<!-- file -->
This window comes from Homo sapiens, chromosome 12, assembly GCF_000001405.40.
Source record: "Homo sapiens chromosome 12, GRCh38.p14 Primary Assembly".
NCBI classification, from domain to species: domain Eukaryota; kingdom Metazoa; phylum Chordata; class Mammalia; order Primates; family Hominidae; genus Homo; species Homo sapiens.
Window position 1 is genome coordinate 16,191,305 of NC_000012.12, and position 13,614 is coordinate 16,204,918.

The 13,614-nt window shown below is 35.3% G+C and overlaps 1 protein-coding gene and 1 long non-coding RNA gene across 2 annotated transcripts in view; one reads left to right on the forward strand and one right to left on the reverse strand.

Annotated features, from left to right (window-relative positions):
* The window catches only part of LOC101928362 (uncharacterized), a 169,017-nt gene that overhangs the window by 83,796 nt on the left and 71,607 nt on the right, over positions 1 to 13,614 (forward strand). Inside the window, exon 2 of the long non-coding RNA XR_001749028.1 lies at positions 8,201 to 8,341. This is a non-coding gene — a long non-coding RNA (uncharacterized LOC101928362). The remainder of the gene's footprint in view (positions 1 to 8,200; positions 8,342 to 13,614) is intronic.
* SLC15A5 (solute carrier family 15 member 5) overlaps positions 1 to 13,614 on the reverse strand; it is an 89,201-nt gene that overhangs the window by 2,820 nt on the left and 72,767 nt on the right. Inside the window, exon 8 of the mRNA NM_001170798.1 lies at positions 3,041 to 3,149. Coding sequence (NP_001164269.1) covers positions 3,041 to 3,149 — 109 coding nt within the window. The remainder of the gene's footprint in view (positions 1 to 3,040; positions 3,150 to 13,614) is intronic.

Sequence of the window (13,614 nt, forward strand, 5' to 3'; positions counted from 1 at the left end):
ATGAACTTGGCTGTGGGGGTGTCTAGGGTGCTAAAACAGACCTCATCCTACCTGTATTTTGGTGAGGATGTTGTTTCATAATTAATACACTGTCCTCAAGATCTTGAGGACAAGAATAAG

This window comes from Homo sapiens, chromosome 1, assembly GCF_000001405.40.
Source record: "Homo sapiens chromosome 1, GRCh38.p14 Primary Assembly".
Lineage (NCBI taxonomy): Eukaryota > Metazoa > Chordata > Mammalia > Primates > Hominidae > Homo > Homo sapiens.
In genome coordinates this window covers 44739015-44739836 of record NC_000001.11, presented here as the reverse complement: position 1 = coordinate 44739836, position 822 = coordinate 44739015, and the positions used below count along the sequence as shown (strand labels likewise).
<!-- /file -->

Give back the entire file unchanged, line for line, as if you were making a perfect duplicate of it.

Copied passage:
This window comes from Homo sapiens, chromosome 12, assembly GCF_000001405.40.
Source record: "Homo sapiens chromosome 12, GRCh38.p14 Primary Assembly".
NCBI classification, from domain to species: domain Eukaryota; kingdom Metazoa; phylum Chordata; class Mammalia; order Primates; family Hominidae; genus Homo; species Homo sapiens.
Window position 1 is genome coordinate 16,191,305 of NC_000012.12, and position 13,614 is coordinate 16,204,918.

The 13,614-nt window shown below is 35.3% G+C and overlaps 1 protein-coding gene and 1 long non-coding RNA gene across 2 annotated transcripts in view; one reads left to right on the forward strand and one right to left on the reverse strand.

Annotated features, from left to right (window-relative positions):
* The window catches only part of LOC101928362 (uncharacterized), a 169,017-nt gene that overhangs the window by 83,796 nt on the left and 71,607 nt on the right, over positions 1 to 13,614 (forward strand). Inside the window, exon 2 of the long non-coding RNA XR_001749028.1 lies at positions 8,201 to 8,341. This is a non-coding gene — a long non-coding RNA (uncharacterized LOC101928362). The remainder of the gene's footprint in view (positions 1 to 8,200; positions 8,342 to 13,614) is intronic.
* SLC15A5 (solute carrier family 15 member 5) overlaps positions 1 to 13,614 on the reverse strand; it is an 89,201-nt gene that overhangs the window by 2,820 nt on the left and 72,767 nt on the right. Inside the window, exon 8 of the mRNA NM_001170798.1 lies at positions 3,041 to 3,149. Coding sequence (NP_001164269.1) covers positions 3,041 to 3,149 — 109 coding nt within the window. The remainder of the gene's footprint in view (positions 1 to 3,040; positions 3,150 to 13,614) is intronic.

Sequence of the window (13,614 nt, forward strand, 5' to 3'; positions counted from 1 at the left end):
ATGAACTTGGCTGTGGGGGTGTCTAGGGTGCTAAAACAGACCTCATCCTACCTGTATTTTGGTGAGGATGTTGTTTCATAATTAATACACTGTCCTCAAGATCTTGAGGACAAGAATAAG

This window comes from Homo sapiens, chromosome 1, assembly GCF_000001405.40.
Source record: "Homo sapiens chromosome 1, GRCh38.p14 Primary Assembly".
Lineage (NCBI taxonomy): Eukaryota > Metazoa > Chordata > Mammalia > Primates > Hominidae > Homo > Homo sapiens.
In genome coordinates this window covers 44739015-44739836 of record NC_000001.11, presented here as the reverse complement: position 1 = coordinate 44739836, position 822 = coordinate 44739015, and the positions used below count along the sequence as shown (strand labels likewise).